So much has been written about Otto Preminger that it seems foolish to reiterate what's already been stated many times over. Within immediate parameters, however, Steve Seid has synopsized: "As legend would have it, Otto Preminger was a bald-headed baddy scolding helpless actors about flaws in their performance—the tyrant on the set. But Preminger's films, some thirty-seven in all, bear no sign of this heated temperament, instead sharing a muted detachment that ironically excites our own engagement with his complex characters. …Preminger promoted a cool take on human nature that simultaneously savored cinema's expansive visual spaces; over time his eloquent way with the camera grew complex and sensuous. The willful director's insistence on artistic autonomy compelled him to become one of the first champions of independent film."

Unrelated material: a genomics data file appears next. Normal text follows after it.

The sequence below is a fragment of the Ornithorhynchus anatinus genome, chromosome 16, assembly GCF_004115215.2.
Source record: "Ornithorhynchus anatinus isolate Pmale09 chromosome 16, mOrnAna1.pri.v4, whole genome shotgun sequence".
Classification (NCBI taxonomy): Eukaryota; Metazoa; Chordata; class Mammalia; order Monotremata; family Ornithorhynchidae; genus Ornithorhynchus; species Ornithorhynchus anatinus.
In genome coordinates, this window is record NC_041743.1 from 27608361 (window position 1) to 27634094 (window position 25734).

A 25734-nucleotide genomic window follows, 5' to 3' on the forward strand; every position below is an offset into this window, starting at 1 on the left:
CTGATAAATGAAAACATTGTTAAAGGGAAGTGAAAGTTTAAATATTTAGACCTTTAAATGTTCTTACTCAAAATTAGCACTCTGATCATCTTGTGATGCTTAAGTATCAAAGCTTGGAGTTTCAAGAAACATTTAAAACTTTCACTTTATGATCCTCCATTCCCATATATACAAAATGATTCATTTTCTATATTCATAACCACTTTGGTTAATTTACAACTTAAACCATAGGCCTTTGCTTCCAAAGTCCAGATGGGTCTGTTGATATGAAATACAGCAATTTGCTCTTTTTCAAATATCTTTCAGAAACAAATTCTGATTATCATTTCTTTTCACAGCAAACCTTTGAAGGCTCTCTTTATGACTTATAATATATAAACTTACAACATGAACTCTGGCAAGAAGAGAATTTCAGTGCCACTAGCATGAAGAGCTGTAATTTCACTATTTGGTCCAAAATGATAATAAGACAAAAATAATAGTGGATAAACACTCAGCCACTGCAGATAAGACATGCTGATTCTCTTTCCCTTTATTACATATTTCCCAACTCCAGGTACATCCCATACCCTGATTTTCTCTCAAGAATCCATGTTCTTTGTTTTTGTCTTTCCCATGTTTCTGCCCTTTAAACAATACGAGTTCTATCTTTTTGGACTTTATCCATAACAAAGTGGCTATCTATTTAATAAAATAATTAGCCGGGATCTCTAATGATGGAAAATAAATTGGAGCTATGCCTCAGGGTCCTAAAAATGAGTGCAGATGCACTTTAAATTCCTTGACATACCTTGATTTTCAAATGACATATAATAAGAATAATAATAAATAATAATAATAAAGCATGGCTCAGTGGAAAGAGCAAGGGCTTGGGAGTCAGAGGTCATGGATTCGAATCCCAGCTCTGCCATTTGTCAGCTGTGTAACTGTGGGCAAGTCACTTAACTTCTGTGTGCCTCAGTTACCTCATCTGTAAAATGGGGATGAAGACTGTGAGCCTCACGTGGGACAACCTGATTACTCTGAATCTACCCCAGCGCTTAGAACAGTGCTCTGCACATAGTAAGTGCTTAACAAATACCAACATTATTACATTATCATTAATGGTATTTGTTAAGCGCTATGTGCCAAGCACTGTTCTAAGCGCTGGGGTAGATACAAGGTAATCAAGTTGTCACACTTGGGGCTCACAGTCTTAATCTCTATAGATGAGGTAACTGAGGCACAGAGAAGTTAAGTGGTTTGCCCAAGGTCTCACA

There are, of course, the career overviews offered by James Quandt, Thomas Gale, Jonathan Rosenbaum, Tag Gallagher and Chris Fujiwara. James Quandt cleverly finesses the alphabet to review Preminger's career from autocrat to Zanuck at the Cinémathèque Ontario website; Thomas Gale's entry on Preminger for The Encyclopedia of World Biography can be accessed at Highbeam Research Library; Jonathan Rosenbaum's essay "The Preminger Enigma" is at The Chicago Reader website; Tag Gallagher's Film International essay on Preminger's "heroic" films can also be accessed at Highbeam Research Library; and Chris Fujiwara's nuanced profile for the Great Directors database can be found at Senses of Cinema.